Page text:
Afghan militants want Pakistan to free all prisoners
The High Peace Council (HPC) delegation, which returned to Kabul on Thursday after a successful extended stay in Islamabad, managed to securing release of several Taliban figures.
Led by HPC Chairman Salahuddin Rabbani, the negotiators also won the promise that the Pakistan government would consider freeing Mullah Abdul Ghani Baradar, the former Taliban number two.
On the last day of the visit, Rabbani and members of his delegation followed up with Pakistani officials on the decisions taken during their three-day talks and pressed for release of Baradar and Mullah Nooruddin Turabi.
Due to security concerns, the names of those freed have not been made public by either side. But both Afghan and Pakistani officials confirmed the most senior figure among them was Maulvi Anwar-ul-Haq Mujahid, who commanded Taliban in Nangarhar province after the fall of their regime.
Reacting to the development, Taliban spokesman Zabihullah Mujahid said in a statement: “A large number of Afghans have been living in Pakistan for three decades.”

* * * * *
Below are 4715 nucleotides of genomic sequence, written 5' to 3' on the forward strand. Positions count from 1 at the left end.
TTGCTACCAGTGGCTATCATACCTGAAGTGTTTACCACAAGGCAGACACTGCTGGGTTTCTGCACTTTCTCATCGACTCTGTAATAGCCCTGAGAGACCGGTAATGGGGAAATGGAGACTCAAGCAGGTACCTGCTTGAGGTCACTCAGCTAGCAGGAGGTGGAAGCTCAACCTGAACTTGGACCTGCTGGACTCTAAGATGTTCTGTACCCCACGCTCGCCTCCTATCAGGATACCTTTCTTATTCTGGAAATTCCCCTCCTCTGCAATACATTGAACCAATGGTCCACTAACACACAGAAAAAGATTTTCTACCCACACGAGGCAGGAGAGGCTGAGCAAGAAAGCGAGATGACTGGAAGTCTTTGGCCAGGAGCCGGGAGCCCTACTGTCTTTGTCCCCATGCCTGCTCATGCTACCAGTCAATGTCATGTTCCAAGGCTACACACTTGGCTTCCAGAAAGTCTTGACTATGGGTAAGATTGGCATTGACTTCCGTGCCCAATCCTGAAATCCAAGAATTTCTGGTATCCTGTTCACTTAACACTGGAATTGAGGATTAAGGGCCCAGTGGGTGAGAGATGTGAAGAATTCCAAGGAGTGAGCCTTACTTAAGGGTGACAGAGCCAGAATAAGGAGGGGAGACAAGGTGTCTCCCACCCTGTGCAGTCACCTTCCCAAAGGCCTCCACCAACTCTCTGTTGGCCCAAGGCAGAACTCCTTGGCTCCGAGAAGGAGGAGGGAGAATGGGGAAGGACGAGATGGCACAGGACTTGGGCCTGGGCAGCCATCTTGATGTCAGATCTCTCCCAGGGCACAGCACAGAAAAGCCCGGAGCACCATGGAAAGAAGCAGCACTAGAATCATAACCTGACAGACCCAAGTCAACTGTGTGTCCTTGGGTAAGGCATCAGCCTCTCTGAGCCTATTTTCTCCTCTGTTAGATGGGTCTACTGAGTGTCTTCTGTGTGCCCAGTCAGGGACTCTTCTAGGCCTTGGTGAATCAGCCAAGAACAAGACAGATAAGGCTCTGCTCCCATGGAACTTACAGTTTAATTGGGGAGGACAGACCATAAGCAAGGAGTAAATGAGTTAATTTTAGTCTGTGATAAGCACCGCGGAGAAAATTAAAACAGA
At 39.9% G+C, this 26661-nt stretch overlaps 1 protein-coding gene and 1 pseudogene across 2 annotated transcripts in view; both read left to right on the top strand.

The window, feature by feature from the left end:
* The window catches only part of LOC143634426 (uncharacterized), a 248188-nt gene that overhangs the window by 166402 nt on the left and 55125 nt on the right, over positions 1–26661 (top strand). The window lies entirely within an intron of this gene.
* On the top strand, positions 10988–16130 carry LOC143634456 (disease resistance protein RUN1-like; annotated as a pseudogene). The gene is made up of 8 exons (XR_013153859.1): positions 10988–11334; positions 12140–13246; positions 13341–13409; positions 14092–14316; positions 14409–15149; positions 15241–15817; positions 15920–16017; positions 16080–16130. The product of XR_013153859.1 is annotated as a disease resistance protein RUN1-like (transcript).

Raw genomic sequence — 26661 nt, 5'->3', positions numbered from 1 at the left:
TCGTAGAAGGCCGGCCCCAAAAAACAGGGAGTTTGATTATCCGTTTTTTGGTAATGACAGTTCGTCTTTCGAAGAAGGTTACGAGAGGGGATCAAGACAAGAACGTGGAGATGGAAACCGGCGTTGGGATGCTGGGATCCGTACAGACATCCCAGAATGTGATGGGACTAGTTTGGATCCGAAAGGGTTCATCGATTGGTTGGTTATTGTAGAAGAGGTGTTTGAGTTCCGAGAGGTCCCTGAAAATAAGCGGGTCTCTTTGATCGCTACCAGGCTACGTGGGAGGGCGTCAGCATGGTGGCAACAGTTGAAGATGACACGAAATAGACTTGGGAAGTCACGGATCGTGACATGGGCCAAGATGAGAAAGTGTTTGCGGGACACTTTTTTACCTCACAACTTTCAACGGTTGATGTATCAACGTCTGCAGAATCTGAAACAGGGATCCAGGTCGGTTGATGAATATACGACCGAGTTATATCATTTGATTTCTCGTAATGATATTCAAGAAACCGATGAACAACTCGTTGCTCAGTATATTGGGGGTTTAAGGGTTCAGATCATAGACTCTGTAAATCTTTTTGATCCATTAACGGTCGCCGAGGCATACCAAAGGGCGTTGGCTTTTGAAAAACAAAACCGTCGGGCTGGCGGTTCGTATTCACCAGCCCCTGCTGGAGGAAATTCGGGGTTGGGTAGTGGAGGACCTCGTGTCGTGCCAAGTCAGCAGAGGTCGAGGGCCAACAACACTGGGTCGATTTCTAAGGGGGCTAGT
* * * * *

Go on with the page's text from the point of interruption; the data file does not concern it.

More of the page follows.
He said some Taliban leaders also visited the neighbouring country for medical treatment or other reasons. “But the Pakistan government detained them, although they had committed no crime that warranted their arrests.”
Mujahid said the rebel movement, while welcoming the release of some detainees, believed all Taliban prisoners in Pakistan deserved to be set free.
A day earlier, the United States also welcomed Pakistan’s decision to release Afghan Taliban prisoners as a move to promote the ongoing reconciliation drive in Afghanistan.
Pakistan could play a vital role in ending the conflict in Afghanistan, US Deputy Chief of Mission Richard Hoagland told journalists in Islamabad.
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